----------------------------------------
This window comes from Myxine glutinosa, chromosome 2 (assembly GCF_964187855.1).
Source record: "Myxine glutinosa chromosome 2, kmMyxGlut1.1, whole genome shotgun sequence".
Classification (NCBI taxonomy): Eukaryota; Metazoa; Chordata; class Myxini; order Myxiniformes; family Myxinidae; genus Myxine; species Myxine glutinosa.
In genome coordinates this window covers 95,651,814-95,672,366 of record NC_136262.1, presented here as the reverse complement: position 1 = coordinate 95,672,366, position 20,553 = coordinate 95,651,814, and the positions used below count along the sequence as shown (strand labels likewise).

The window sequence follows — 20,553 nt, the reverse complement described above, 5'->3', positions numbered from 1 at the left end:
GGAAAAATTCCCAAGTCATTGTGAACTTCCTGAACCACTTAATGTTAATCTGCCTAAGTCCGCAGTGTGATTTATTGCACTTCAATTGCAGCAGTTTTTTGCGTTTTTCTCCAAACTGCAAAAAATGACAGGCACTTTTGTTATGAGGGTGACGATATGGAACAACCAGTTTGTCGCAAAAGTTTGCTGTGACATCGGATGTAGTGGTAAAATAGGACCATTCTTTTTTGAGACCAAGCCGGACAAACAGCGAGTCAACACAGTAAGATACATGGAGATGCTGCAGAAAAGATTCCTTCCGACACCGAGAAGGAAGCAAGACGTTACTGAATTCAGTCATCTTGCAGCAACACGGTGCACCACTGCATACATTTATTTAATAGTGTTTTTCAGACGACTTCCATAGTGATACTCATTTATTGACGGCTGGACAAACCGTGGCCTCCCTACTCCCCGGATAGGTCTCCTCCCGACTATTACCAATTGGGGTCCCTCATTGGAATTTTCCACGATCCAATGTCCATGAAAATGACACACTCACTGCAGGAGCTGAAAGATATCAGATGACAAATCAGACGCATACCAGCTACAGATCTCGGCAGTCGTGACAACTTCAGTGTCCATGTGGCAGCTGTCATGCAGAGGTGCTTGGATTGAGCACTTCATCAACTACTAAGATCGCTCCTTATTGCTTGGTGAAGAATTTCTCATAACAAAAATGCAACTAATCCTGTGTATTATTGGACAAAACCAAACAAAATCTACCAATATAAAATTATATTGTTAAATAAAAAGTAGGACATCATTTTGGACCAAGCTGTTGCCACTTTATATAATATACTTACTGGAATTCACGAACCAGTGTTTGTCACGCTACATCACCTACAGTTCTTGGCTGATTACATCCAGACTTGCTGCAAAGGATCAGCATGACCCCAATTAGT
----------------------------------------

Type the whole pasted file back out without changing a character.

This window comes from Myxine glutinosa, chromosome 2 (assembly GCF_964187855.1).
Source record: "Myxine glutinosa chromosome 2, kmMyxGlut1.1, whole genome shotgun sequence".
Classification (NCBI taxonomy): Eukaryota; Metazoa; Chordata; class Myxini; order Myxiniformes; family Myxinidae; genus Myxine; species Myxine glutinosa.
In genome coordinates this window covers 95,651,814-95,672,366 of record NC_136262.1, presented here as the reverse complement: position 1 = coordinate 95,672,366, position 20,553 = coordinate 95,651,814, and the positions used below count along the sequence as shown (strand labels likewise).

The window sequence follows — 20,553 nt, the reverse complement described above, 5'->3', positions numbered from 1 at the left end:
GGAAAAATTCCCAAGTCATTGTGAACTTCCTGAACCACTTAATGTTAATCTGCCTAAGTCCGCAGTGTGATTTATTGCACTTCAATTGCAGCAGTTTTTTGCGTTTTTCTCCAAACTGCAAAAAATGACAGGCACTTTTGTTATGAGGGTGACGATATGGAACAACCAGTTTGTCGCAAAAGTTTGCTGTGACATCGGATGTAGTGGTAAAATAGGACCATTCTTTTTTGAGACCAAGCCGGACAAACAGCGAGTCAACACAGTAAGATACATGGAGATGCTGCAGAAAAGATTCCTTCCGACACCGAGAAGGAAGCAAGACGTTACTGAATTCAGTCATCTTGCAGCAACACGGTGCACCACTGCATACATTTATTTAATAGTGTTTTTCAGACGACTTCCATAGTGATACTCATTTATTGACGGCTGGACAAACCGTGGCCTCCCTACTCCCCGGATAGGTCTCCTCCCGACTATTACCAATTGGGGTCCCTCATTGGAATTTTCCACGATCCAATGTCCATGAAAATGACACACTCACTGCAGGAGCTGAAAGATATCAGATGACAAATCAGACGCATACCAGCTACAGATCTCGGCAGTCGTGACAACTTCAGTGTCCATGTGGCAGCTGTCATGCAGAGGTGCTTGGATTGAGCACTTCATCAACTACTAAGATCGCTCCTTATTGCTTGGTGAAGAATTTCTCATAACAAAAATGCAACTAATCCTGTGTATTATTGGACAAAACCAAACAAAATCTACCAATATAAAATTATATTGTTAAATAAAAAGTAGGACATCATTTTGGACCAAGCTGTTGCCACTTTATATAATATACTTACTGGAATTCACGAACCAGTGTTTGTCACGCTACATCACCTACAGTTCTTGGCTGATTACATCCAGACTTGCTGCAAAGGATCAGCATGACCCCAATTAGT